Important new survey findings released today by WomenAgainstAlzheimer’s and the National Association of Nurse Practitioners in Women’s Health (NPWH) show that approximately 30 percent of nurse practitioners (NPs) in women’s health do not raise brain health issues with patients, while only 18 percent of nurse practitioners occasionally broach the issues during office visits. In fact, 68 percent of the time, patients are raising brain health issues, rather than the nurse practitioners treating them.
The findings raise needed awareness for enhanced training of nurse practitioners and for the adoption of better tools and protocols that increase brain health assessments during regular care visits, which can aid in the early diagnosis of Alzheimer’s and related dementias. Often, the diagnosis of Alzheimer’s and other dementias is made too late, when patients and their families are already in crisis.
Furthermore, the lack of communication about memory and brain health with patients can prevent participation in potentially game-changing clinical trials, which can advance Alzheimer’s-related science and research. The survey found that just 5% of NPs refer patients to clinical trials.
“Alzheimer’s remains like cancer was in the 1960’s, a disease that strikes fear in patients and practitioners alike,” said Jill Lesser, President of WomenAgainstAlzheimer’s and Chief Strategy Officer of UsAgainstAlzheimer’s. “Without honest, informed screening and diagnosis, we will continue to leave families in crisis and slow progress to a cure. Clinical trials need participants and brain health awareness and assessments will help us get there.”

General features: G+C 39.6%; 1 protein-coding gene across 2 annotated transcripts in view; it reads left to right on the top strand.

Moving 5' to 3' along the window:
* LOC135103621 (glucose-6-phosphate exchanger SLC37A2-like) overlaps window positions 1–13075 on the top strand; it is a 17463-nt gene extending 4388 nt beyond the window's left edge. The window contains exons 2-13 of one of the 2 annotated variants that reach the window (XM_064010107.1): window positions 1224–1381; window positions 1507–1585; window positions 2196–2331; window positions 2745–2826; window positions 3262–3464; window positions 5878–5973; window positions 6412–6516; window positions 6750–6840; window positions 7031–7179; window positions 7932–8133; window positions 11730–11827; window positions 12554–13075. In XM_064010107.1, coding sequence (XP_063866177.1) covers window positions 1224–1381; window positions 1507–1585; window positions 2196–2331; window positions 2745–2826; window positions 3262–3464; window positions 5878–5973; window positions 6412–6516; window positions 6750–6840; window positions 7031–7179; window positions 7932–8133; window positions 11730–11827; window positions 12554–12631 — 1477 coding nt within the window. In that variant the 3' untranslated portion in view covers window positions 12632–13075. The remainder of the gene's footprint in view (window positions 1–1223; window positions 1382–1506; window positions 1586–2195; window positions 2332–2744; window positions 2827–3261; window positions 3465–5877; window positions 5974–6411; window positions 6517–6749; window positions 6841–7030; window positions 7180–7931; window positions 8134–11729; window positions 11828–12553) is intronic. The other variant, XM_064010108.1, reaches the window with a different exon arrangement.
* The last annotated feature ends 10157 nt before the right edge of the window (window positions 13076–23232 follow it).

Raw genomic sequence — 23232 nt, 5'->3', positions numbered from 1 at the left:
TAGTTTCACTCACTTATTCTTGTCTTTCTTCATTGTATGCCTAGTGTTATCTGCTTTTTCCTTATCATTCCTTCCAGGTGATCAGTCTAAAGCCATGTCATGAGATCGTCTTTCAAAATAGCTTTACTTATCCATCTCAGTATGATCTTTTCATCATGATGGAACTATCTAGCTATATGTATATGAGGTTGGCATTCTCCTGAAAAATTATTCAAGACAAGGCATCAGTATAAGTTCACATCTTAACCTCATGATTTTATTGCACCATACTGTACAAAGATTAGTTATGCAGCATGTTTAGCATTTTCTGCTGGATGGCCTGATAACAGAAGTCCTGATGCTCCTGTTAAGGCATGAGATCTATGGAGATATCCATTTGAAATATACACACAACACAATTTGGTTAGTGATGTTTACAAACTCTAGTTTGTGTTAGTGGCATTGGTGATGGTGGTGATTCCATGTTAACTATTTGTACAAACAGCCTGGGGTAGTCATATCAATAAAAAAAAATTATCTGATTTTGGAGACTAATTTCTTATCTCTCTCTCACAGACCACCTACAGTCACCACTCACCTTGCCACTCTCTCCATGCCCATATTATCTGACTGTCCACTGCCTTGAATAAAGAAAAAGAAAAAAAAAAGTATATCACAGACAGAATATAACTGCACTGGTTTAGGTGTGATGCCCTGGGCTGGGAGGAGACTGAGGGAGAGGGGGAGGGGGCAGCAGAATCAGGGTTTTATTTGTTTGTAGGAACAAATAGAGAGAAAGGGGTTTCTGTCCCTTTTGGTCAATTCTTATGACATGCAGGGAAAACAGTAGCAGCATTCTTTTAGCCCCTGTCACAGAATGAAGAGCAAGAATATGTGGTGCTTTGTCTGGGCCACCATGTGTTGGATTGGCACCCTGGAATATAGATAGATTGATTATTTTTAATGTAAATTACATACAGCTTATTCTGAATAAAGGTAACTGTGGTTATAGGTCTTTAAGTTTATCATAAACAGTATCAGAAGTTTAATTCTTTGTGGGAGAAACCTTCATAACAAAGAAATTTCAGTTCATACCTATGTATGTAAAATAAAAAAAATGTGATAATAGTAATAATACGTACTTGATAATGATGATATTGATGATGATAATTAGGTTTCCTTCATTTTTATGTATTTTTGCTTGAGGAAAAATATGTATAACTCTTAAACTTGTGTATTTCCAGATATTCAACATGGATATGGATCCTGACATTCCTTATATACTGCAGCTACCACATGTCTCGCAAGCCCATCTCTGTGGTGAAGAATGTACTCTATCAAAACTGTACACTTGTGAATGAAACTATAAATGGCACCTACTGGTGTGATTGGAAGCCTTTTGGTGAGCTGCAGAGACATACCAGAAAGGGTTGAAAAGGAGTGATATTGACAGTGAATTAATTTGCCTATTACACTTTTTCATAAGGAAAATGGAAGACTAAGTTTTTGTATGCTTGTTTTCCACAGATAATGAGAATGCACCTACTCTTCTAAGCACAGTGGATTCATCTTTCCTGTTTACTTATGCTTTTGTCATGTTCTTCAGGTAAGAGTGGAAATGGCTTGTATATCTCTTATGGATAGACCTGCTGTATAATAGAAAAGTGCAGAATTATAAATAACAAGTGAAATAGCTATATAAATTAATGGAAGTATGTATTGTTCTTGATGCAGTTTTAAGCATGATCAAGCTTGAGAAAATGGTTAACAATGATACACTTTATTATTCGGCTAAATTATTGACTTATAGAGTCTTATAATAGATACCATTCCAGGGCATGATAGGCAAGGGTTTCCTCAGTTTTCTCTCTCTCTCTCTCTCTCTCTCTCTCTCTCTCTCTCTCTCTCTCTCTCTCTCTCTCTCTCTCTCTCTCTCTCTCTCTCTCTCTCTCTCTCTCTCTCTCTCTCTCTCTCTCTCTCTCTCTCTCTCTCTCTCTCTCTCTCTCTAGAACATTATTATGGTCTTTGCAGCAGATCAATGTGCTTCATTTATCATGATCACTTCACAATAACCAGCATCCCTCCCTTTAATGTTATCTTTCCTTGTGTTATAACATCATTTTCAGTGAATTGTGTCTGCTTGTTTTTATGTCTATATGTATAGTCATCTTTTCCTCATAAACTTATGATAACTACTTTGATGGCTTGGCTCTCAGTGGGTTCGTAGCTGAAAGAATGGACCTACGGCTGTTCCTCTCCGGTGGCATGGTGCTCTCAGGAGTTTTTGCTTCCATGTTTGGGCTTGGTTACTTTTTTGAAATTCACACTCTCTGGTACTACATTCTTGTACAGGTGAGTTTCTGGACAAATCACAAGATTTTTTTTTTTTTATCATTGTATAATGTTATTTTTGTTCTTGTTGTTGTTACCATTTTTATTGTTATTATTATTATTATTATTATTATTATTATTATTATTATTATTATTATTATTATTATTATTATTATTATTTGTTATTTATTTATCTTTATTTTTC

The survey, Brain Health is Women’s Health, was conducted to understand women’s health providers’ knowledge of and attention to Alzheimer’s and dementia, as well as study the advice women are receiving from nurse practitioners, who often represent a patient’s primary access point to the healthcare system. Two-thirds of the 5.5 million Americans who have Alzheimer’s are women, and the survey makes clear that brain health assessments need to be added as central components of “well-woman exams.”
However, because clinicians are not routinely initiating conversations about memory and brain health, many women are not receiving an early diagnosis or the information they need to formulate a care plan.
Other survey findings were striking:
- 26% of NPs don’t know when to start asking about brain health, despite the fact that changes in brain health can start more than a decade before active symptoms occur.
- When presented with a memory issue, only 15% of nurse practitioners carry out a diagnostic test and just more than half refer patients to a neurologist.
- 86% of NPs report not having a standard diagnostic tool.
- 84% of NPs agreed or strongly agreed that they would benefit from additional resources and training.
- 45% of NPs report a lack of familiarity with the signs and symptoms of dementia; however, 54% said that they want better knowledge in this area.
“Women’s Health Nurse Practitioners’ provide holistic healthcare to women, therefore, assessing brain health should be included in the well-woman visit,” said Gay Johnson, CEO of the National Association of Nurse Practitioners in Women’s Health. “Quality education and efficient tools are key factors to enhance nurse practitioners’ competence in identifying dementia and providing memory health services to their patients.”
The survey findings helped form the conclusion that further education of dementia signs and symptoms, as well as a standard method to assess brain health, can help nurse practitioners prioritize early diagnosis and help establish a dementia care pathway for people with Alzheimer’s or related dementias and their caregivers.
The survey findings will be officially released today during the “Women’s Forum on Alzheimer’s: Breaking Down Barriers to Early Diagnosis” at 9 am at the Woman’s Athletic Club of Chicago.